Then, follow the syntax earlier to restore to testdb2:
|$ mysql -u root -p < ~/Source/sql/testdb_backup.sql
After that, let’s verify the restoration we did. Open the MySQL CLI and use testdb2.
|$ mysql -u root -p testdb2
Then, type SHOW TABLES;. And then, you should see something like this:
It should be the same as the database we backup earlier.
That’s how to restore a backup on the same server.
Copy a MySQL Database to Another Server
Before we start, make sure the other server accepts remote connections. There are articles and StackOverflow answers on how to do it. We won’t discuss it here.
Once you have done it, note that you have 2 options here:
- Copy the backup .sql file to the target server. Then, perform the same restore procedure we did earlier on that server.
- Use mysqldump with the —host option.
The first option is straightforward. But the copying of .sql files is so old-school. And very inconvenient. So, let’s discuss the second option.
But before that, you have yet 2 more options:
- The source is the remote server and the target is the local server.
- Or, the source is the local server and the target is the remote server.
When the Source is a Remote Server and the Target is the Local Server
Here’s the syntax for creating a backup from another server. Then, save the file to the local server.
|$ mysqldump -u user_id -p –host=host_name/host_ip [–port=port_number] source_db > source_db_backup.sql
The only syntax difference compared to earlier is the —host and the optional —port options. The host name or IP address is the where you can find the database you want to backup. And the port number only makes sense if the MySQL port is not 3306.
Let’s have an example. I would also like to add the –verbose option so we can see what’s going on. This is good for bigger databases. See the screenshot below:
The above uses the root user. And we specified the host IP and the port (though its optional). After entering the correct password, the backup proceeds. The –verbose option showed the current table being backup. We have 3 tables shown here: the issues, priorities, and stories. So, this is another option if you don’t like SHOW TABLES.
Then of course, you want to restore it. You can use the same steps as earlier to restore a database in the local server.
Tip: There’s a better way to avoid editing the .sql file before restoring the backup of a remote database. Use the –databases option and specify just one database. This will add CREATE DATABASE at the beginning. It will use the name of the remote database. Just make sure the same name doesn’t exist in the local server. Here’s the code of what we are talking about:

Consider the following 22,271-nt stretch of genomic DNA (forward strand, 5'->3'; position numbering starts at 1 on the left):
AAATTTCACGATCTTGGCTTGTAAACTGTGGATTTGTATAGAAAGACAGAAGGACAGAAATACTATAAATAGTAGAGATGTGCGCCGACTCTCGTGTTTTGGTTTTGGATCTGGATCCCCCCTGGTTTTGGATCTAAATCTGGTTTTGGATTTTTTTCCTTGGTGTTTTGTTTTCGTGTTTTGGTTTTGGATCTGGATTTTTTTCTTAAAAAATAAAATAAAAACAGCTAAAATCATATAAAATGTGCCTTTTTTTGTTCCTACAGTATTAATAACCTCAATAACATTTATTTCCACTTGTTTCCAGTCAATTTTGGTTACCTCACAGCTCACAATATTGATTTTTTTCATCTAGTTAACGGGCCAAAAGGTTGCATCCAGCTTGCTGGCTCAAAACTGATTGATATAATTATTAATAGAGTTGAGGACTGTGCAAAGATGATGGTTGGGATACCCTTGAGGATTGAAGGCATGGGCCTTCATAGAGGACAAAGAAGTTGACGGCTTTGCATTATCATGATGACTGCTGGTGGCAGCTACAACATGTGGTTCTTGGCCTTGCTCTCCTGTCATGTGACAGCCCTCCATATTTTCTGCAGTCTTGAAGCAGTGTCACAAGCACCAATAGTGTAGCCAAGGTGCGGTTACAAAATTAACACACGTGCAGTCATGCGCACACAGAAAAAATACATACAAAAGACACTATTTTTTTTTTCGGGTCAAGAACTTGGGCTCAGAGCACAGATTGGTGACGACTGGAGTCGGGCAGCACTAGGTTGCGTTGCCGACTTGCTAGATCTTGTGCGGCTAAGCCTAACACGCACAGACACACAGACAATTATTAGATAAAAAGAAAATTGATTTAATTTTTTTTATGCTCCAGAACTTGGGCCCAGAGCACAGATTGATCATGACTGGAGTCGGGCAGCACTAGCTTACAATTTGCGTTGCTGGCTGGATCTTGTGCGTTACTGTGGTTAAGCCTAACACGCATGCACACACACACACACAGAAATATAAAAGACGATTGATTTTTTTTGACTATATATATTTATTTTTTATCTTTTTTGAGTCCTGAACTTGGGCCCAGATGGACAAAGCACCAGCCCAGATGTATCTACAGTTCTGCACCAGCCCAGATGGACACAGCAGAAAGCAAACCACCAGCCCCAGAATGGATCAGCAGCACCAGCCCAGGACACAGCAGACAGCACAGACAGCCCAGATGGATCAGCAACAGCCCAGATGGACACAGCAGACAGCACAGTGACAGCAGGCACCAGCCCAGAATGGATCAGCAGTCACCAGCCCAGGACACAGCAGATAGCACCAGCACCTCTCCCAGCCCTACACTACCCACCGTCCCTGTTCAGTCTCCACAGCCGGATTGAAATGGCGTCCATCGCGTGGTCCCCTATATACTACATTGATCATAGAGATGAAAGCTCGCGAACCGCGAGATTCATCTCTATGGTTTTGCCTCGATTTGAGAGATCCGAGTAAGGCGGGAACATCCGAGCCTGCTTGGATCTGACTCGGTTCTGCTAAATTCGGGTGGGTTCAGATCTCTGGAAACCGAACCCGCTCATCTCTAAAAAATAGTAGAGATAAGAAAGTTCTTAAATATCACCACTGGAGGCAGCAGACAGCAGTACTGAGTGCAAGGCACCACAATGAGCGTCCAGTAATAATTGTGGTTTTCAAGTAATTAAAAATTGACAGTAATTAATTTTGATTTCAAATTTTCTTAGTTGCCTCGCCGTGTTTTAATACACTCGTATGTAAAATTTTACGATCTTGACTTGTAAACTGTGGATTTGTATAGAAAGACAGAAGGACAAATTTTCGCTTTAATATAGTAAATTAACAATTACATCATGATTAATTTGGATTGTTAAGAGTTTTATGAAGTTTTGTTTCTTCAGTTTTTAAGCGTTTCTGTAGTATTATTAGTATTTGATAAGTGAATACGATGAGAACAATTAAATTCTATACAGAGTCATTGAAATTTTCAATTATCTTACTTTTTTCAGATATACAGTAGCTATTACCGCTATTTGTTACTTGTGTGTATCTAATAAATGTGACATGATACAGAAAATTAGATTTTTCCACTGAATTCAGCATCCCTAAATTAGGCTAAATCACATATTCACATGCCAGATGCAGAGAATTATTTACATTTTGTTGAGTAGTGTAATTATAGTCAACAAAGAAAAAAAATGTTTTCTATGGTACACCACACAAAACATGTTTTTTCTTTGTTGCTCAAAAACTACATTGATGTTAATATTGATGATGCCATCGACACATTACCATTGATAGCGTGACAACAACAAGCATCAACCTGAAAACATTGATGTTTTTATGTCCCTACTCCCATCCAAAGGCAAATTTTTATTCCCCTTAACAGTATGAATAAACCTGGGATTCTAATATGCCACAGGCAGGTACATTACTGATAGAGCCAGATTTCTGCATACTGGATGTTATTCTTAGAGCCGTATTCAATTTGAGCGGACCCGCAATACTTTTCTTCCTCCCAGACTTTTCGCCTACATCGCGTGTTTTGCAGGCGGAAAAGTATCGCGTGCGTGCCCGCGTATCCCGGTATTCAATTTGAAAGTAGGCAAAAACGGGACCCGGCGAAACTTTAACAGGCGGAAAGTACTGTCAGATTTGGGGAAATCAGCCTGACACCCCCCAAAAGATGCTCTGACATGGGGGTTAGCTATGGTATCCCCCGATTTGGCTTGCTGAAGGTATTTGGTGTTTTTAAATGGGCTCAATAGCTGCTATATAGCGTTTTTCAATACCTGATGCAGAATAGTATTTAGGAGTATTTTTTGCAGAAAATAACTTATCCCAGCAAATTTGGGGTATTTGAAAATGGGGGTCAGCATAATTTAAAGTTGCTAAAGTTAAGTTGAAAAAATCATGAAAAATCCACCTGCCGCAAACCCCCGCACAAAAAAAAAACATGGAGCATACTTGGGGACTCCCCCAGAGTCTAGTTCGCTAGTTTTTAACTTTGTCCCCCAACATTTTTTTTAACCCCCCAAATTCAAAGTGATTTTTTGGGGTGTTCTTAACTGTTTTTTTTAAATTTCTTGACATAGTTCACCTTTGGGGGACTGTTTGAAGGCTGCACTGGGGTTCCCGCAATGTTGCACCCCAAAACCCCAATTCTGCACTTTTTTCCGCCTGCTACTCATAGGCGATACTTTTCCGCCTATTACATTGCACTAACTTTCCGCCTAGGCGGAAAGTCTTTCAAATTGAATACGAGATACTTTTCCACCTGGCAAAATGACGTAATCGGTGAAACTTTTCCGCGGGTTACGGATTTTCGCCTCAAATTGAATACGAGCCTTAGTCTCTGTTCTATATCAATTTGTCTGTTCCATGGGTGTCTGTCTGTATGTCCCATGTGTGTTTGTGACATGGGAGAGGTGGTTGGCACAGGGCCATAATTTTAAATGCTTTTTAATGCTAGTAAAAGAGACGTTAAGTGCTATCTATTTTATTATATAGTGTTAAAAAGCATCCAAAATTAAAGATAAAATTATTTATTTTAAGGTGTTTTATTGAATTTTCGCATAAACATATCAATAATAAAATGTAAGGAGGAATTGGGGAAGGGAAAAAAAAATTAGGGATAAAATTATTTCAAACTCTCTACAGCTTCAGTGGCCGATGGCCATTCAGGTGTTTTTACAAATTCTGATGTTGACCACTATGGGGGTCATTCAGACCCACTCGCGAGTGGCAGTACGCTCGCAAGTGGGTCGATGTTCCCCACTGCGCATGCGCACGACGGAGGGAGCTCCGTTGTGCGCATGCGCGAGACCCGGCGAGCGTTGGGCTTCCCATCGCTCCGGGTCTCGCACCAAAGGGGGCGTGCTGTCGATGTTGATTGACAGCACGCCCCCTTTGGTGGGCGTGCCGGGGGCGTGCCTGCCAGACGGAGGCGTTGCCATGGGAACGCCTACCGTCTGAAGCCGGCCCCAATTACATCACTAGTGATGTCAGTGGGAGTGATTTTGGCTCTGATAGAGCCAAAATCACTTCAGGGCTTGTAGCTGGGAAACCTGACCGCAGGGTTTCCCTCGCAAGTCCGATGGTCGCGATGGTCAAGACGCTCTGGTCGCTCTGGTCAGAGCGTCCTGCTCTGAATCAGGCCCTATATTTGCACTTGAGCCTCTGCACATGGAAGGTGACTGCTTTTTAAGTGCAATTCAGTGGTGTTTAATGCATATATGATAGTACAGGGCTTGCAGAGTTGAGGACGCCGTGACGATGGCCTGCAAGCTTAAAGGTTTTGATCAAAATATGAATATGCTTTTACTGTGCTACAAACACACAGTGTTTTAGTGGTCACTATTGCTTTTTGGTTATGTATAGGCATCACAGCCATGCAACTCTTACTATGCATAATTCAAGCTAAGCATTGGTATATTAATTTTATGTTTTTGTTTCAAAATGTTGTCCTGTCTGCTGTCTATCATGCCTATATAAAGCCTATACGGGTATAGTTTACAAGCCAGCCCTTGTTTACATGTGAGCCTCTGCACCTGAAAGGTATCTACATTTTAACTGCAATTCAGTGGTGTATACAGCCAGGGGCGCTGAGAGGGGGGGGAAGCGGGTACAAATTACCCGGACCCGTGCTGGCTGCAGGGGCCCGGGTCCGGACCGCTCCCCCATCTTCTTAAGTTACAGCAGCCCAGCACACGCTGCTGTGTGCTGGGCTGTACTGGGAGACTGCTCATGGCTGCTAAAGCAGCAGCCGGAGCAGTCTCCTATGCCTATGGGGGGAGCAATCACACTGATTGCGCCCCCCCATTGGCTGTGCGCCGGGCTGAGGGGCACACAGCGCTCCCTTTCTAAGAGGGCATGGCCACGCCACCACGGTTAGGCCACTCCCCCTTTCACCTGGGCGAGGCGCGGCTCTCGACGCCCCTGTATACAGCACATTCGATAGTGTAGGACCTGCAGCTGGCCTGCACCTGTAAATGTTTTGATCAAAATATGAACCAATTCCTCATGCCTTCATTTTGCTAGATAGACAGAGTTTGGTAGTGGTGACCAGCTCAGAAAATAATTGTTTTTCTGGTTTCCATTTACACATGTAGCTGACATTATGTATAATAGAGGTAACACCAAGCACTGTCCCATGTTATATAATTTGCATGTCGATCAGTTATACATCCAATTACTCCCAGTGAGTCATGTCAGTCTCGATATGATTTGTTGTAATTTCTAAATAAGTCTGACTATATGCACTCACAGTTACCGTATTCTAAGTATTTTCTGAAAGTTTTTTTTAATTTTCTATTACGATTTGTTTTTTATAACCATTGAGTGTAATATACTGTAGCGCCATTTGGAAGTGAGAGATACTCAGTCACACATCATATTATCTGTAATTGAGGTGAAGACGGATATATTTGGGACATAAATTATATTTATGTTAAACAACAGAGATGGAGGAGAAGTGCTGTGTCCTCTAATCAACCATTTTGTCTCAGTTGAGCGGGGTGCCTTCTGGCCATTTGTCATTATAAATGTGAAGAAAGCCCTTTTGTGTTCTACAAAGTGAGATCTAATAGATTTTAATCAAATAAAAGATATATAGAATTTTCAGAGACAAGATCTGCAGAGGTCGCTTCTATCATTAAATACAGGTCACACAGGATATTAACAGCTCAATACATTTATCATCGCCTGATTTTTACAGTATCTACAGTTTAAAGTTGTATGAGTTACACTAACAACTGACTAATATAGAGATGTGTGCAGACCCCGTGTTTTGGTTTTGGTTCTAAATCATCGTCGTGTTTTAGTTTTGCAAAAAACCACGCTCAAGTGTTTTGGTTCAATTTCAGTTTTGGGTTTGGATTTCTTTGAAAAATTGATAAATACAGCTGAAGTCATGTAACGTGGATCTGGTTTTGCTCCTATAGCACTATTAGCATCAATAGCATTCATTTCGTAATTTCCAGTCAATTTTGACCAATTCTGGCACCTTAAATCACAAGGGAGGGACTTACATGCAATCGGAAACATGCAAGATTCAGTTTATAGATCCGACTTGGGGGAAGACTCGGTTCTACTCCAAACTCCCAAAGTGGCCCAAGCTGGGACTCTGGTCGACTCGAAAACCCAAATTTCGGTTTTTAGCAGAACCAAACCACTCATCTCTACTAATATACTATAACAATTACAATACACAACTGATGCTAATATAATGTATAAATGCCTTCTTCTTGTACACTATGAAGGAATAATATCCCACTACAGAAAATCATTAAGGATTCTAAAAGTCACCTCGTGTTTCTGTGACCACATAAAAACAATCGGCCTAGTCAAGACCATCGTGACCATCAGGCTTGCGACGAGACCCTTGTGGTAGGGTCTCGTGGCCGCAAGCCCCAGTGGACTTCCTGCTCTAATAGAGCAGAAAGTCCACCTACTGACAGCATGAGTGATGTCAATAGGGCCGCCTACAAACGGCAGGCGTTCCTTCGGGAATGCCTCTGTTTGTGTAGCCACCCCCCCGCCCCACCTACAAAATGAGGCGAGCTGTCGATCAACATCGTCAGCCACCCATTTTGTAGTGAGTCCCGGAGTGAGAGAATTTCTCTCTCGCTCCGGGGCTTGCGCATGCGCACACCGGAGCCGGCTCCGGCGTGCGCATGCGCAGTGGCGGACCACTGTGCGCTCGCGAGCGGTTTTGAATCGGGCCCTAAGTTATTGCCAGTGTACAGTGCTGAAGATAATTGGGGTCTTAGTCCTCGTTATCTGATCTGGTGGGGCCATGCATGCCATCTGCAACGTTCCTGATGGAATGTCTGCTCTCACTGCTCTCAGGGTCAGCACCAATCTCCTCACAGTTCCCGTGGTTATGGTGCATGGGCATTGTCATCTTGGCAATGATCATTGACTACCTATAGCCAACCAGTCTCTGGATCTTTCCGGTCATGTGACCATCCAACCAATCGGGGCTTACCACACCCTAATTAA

|$ mysqldump -u root -p –host=remote_server –port=3306 –databases testdb > testdb_backup.sql
The output .sql file is like the first image showing the sakila backup. But the database name should be testdb.
When the Source is the Local Server and the Target is the Remote Server
You can use the same methods to back up a database in the local server. Then, restore it to the remote server using the —host option.
We will use the testdb_backup.sql we created earlier. This assumes that it does not exist in the target. So, you may need to edit the file to add CREATE DATABASE and USE if you haven’t done it.
Let’s inspect the existing databases from the remote server. The testdb2 database shouldn’t be there. To do that, use MySQL CLI with the host option. Check it out below:
|$ mysql -u root -p –host=remote_server
After a successful login, type SHOW DATABASES. See a sample output below:
After the restore, the list should be 16 databases.
Here’s the general syntax with some minor changes:
|$ mysql -u root -p –host=remote_server [–port=port_number] < sourcedb_backup.sql
The sourcedb_backup.sql came from the local server. And the –host and the optional –port will connect the MySQL CLI to the remote server. Then, it will run the .sql file until the database is present and complete in the target. You can add the optional —verbose option if you like so you can see what’s happening.
Now let’s restore the testdb_backup.sql to the remote server. The following example will restore the database in the remote server:
|$ mysql -u root -p –host=remote_server < ~/Source/sql/testdb_backup.sql
After that, login using MySQL CLI and run SHOW DATABASES. The testdb2 database should be there. Here’s a sample output:
How to Copy MySQL Database Using dbForge Studio for MySQL
Avoid remembering backup and restore syntax by using a MySQL GUI tool. And dbForge Studio for MySQL is one of the best GUI tools.
The backup steps are simple. And before you start, open dbForge Studio for MySQL. This also assumes you already have MySQL connections configured in the Database Explorer.
Creating Backups in dbForge Studio for MySQL
STEP 1: Choose the Database to Backup
From the Database Explorer, right-click the database you want to backup. A context menu will appear. Then, point your mouse to Backup and Restore. And then, click Backup Database.
STEP 2: Specify the Full Path and Filename of the Backup
There are default values for the full path and filename of the backup. But if you want to change this, you can do so in the first page of the Database Backup Wizard.
You also have the option to append a timestamp, Zip the output, and delete old backup files. To continue click Next. Or click Backup if you don’t want to change any other option.
STEP 3: Specify the Objects You Want to Backup
The default is all objects. But you can choose specific tables, views, and more. Expand each object type to see each object. You can also choose if you want to back up the structure only or both structure and data. Then click Next to continue.
See a sample below.
STEP 4: Include More Options in the Backup File
You can optionally add more options in the backup. This includes adding a CREATE DATABASE statement, lock tables, and more. Then, click Next to continue. Or click Backup if you don’t want to change any other option.
In the example below, I check marked the Include CREATE DATABASE statement.
STEP 5: Change Error Handling and Log Settings (Optional)
If you want, you can change the handling of errors and logs. Then, click Backup.
After clicking Backup, you will see the progress of the backup like the one below: